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PHOTOS: FG, UK sign deal to enhance trade, investment partnership

PHOTOS: FG, UK sign deal to enhance trade, investment partnership
February 13
17:08 2024

The federal government says it has signed an agreement with the United Kingdom to enhance trade and investment in both countries.

It was reported earlier that both countries would sign a deal to boost trade and investments, as well as unlock new opportunities in various sectors.

Announcing the agreement on Tuesday, Doris Uzoka-Anite, minister of industry, trade and investment, in a post on X, said the move is a way of increasing bilateral relations between both countries.

“Earlier today, Nigeria signed a far-reaching MOU with the United Kingdom for Enhanced Trade and Investment Partnership. It is a robust partnership understanding which promises to be a springboard for immense growth in trade relations with the United Kingdom,” she said.


“The Partnership was well thought-out and painstakingly negotiated by Nigerian experts across various sectors.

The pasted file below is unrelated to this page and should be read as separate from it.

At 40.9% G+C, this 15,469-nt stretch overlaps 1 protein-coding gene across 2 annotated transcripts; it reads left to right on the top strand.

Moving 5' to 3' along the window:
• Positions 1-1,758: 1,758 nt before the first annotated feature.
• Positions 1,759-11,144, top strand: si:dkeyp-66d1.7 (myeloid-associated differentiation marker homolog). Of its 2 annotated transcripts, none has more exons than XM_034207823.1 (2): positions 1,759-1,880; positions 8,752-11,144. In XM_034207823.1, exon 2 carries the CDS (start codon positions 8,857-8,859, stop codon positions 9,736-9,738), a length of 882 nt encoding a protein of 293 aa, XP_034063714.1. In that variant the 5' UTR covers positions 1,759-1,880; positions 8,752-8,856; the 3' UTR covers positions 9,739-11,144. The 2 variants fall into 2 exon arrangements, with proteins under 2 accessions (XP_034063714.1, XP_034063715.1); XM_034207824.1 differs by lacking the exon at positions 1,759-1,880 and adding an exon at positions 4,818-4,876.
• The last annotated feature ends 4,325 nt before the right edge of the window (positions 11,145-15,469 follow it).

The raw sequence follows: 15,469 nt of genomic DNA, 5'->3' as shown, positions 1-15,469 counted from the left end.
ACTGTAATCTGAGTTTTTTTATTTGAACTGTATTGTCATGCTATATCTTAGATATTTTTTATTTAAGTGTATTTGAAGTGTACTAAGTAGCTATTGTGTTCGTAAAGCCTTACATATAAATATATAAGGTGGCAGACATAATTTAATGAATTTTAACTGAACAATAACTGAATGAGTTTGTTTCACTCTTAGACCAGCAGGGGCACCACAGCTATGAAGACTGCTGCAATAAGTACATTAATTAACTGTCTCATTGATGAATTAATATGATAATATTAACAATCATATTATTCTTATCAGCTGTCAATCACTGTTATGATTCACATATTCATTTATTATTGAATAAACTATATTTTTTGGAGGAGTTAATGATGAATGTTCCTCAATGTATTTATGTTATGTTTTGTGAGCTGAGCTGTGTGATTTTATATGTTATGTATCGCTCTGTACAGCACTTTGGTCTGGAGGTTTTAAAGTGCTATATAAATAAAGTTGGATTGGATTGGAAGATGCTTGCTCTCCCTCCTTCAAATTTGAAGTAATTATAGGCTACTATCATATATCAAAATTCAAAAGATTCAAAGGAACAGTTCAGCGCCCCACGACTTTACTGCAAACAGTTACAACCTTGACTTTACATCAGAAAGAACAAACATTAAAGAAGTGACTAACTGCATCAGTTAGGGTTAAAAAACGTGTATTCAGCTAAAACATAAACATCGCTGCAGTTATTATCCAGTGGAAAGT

“It touched on areas of mutual business interests including finance, technical barriers to trade, healthcare, investment, customs and trade facilitation, agriculture, intellectual property, creative industry and legal services – to mention a few.”

Meanwhile, the minister had earlier stated that an agreement has been signed with the UK government to allow British lawyers to practice in Nigeria.


However, in another statement, Uzoka-Anite clarified that cross-jurisdictional practice between Nigeria and the UK is still an ongoing conversation, with no agreement signed yet.

“Regrettably, our earlier report erroneously suggest that Nigeria has signed a Memorandum of Understanding (MOU) that allows lawyers licensed in the United Kingdom to practise in Nigeria,” Uzoka-Anite said.

“We wish to state emphatically that there is no such provision or agreement in the MOU. For avoidance of doubt, Nigeria does not have a Mutual Recognition Agreement (MRA) with the United Kingdom and made no commitment, under the MOU or elsewhere, to allow UK-licensed lawyers practise in Nigeria.

“As it currently stands, foreign licensed lawyers (including those licensed in the U.K.) cannot practice in Nigeria, as categorically stated in the MOU.


“We recognise that cross-jurisdictional practice between Nigeria and the United Kingdom is still an on-going conversation amongst relevant stakeholders within the legal practitioners community in Nigeria, and this was reflected in the MOU.”

Uzoka-Anite said both countries as of September 2023, had already achieved an impressive combined trade value of £7 billion ($8.8 billion).


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